More than half a century ago, bags of counterfeit dollars, pounds and Soviet rubles passed through Adolf Burger's hands. Today he is 92 years old. Fascists forced the prisoners from all over Europe to make the counterfeit money. Burger is the only remaining living worker from the "devil's factory." He wrote a book about his experience that served as the basis for last year's film, "Counterfeiters," which won an Oscar for Best Foreign Film.
In Dr. Mengel's grip
Burger: I was arrested in 1942 in Slovakia. I'm a printer. I helped Jews falsify documents to keep them out of concentration camps. And as a result I wound up in a camp together with my wife.
KP: It was Auschwitz...
Burger: They split us up at the station — women to one side and men to another. Only a year later I learned that my wife had been sent to the crematory on the very first day. Auschwitz was a genuine hell. I'll never forget it. Dr. Mengel experimented on prisoners, and I wound up on his list. I was given a typhus vaccine. I was near death for 40 days. My friends hid me in the hay in our barracks. Five others who received the same vaccine were sent to the ovens.
KP: How did you become part of the counterfeit-money team?
Burger: They started looking for people at Auschwitz who had printing experience in 1944. A chancellery big shot who had previously only referred to me as "prisoner 6440" suddenly said: "Mr. Burger, the Reich trusts you with a mission for the Fatherland."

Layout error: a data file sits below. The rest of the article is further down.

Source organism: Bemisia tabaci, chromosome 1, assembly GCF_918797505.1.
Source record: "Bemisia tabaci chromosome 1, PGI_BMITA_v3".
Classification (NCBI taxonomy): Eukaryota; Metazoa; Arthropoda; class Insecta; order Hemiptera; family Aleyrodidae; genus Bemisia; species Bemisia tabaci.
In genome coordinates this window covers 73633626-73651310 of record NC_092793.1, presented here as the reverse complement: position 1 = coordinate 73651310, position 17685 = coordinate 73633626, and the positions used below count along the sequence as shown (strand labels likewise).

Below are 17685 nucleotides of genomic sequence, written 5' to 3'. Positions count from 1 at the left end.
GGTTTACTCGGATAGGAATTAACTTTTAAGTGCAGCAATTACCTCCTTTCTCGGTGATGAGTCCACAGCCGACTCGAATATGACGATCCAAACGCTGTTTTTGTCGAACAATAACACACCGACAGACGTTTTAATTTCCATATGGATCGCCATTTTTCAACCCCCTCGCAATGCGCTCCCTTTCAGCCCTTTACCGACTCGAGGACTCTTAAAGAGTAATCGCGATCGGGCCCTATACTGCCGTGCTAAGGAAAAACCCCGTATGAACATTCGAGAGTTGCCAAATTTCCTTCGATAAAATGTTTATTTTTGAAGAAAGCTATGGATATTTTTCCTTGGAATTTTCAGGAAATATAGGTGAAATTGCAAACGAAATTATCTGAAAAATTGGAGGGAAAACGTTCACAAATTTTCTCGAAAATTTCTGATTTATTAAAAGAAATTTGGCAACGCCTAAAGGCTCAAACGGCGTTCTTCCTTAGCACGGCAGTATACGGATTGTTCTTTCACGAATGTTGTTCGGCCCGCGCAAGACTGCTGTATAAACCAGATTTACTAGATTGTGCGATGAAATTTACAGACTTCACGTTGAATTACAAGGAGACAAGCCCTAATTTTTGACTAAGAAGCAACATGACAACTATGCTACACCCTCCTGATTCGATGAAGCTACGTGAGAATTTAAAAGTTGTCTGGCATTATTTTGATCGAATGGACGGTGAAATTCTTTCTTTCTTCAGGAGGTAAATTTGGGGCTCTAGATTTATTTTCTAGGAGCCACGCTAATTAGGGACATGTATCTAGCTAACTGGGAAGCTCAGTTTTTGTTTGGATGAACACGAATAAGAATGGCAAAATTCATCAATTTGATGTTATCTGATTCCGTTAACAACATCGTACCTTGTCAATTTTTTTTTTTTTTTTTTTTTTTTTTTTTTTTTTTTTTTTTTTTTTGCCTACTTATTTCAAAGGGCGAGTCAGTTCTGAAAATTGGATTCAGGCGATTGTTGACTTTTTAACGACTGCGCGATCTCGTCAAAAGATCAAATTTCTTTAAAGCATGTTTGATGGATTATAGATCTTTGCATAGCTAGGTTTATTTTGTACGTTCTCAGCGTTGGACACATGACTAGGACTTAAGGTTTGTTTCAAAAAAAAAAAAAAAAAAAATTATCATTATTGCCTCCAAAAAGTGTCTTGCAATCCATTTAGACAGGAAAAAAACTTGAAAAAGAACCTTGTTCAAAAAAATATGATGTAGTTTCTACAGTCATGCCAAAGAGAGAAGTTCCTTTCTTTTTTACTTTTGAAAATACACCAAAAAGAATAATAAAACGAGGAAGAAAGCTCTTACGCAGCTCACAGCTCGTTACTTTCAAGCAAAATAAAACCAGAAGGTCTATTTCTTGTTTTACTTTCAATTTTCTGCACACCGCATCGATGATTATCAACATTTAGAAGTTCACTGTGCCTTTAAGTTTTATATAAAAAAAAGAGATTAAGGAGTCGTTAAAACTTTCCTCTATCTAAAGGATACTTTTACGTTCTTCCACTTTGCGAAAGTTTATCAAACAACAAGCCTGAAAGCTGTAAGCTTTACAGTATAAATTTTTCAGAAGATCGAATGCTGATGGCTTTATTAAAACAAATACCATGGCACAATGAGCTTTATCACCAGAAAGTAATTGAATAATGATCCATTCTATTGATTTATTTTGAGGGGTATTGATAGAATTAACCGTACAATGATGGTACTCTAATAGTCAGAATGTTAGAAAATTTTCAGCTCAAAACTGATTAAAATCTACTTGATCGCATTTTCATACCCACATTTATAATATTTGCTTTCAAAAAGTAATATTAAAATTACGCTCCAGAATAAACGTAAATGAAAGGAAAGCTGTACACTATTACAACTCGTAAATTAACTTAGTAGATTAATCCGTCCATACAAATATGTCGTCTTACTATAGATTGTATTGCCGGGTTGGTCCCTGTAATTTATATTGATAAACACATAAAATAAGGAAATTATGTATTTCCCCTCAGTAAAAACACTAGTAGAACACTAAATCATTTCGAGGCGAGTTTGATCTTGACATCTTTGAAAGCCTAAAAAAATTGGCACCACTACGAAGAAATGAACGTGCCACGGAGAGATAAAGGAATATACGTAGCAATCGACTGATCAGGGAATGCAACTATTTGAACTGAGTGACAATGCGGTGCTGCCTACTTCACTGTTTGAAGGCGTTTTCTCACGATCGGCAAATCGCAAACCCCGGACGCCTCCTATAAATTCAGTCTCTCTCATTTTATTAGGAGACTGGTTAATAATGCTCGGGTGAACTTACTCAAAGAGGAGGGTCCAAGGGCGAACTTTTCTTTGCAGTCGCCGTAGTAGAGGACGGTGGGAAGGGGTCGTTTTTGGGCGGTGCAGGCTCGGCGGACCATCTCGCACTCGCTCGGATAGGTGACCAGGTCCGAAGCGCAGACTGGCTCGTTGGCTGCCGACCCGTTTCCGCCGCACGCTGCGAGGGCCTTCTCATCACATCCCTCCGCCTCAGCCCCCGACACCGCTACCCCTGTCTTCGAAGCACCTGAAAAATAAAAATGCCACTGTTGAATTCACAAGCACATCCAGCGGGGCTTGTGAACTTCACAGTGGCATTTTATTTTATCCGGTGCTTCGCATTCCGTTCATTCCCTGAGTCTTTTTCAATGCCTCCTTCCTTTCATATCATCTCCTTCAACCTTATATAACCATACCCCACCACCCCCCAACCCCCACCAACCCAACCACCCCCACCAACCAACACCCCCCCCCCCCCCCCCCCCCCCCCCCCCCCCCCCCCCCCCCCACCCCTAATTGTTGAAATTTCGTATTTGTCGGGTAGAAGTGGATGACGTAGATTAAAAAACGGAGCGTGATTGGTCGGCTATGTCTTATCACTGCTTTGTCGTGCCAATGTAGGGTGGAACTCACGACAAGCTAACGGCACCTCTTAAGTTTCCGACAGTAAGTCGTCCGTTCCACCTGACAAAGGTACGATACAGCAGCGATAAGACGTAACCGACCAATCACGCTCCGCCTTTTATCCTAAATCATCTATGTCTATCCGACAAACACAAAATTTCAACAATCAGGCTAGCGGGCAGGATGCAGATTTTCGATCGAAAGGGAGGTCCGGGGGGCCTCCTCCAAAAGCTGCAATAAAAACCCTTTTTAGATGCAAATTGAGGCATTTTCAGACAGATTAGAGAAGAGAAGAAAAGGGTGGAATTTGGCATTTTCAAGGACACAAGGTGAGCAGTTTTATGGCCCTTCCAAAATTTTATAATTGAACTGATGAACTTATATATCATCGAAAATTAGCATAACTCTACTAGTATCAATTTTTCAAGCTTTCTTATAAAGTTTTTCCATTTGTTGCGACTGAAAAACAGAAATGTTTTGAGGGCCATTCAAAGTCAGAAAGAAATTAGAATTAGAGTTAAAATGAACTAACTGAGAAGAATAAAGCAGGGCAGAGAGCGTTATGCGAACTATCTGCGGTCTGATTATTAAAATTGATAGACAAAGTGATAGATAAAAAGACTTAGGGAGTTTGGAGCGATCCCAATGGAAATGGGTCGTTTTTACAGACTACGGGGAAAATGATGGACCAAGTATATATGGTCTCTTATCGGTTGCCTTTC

"Only a select few knew about us..."
Burger: Me and three others were sent to Sachsenhausen. There were two barracks behind two layers of barbed-wire fence and internal security. When they took us to the showers, they locked everyone else in the barracks. No one was supposed to see us or know what we were doing.
KP: Who was in charge?
Burger: Bernard Kruger came in the first day. He was an important SS officer who ran the counterfeit-money operations and personally reported to Himmler. He explained what we needed to do and said death awaited anyone who tried to sabotage the operation. He was a very cruel individual guilty in the deaths of many.
KP: What was your relationship with the Nazis?
Burger: What kind of relationship could exist between the victims and the executor? We were, though, granted certain privileges. We were fed better, allowed to grow our hair out and even given cigarettes at times. But many SS officers wanted to get rid of us as quickly as possible. Some of us were taken outside and shot — simply out of anger for losing the war. And one day in 1945, everyone just left...
Soviet identity cards from bench leatherette
Burger: Your workshop also counterfeited pounds sterling?
KP: We made almost everything. Soviet rubles, but in a smaller quantity... Soviet documents... I remember once we had to falsify 200 identity cards of Soviet People's Commissariat Security employees. It turned out the red leather we were brought was the wrong color. It was too bright. So Kruger came and took 10 men from our barracks. He said: "If the identity cards aren't ready by the day after tomorrow, we'll shoot these 10 men." Of course, we had to save our friends. You know what we came up with? There were benches in our barracks upholstered in red leatherette — the same color we needed. So we stamped the initials for the Soviet People's Commissariat Security on them and then made covers for the identity cards.
KP: Was it hard to counterfeit pounds sterling?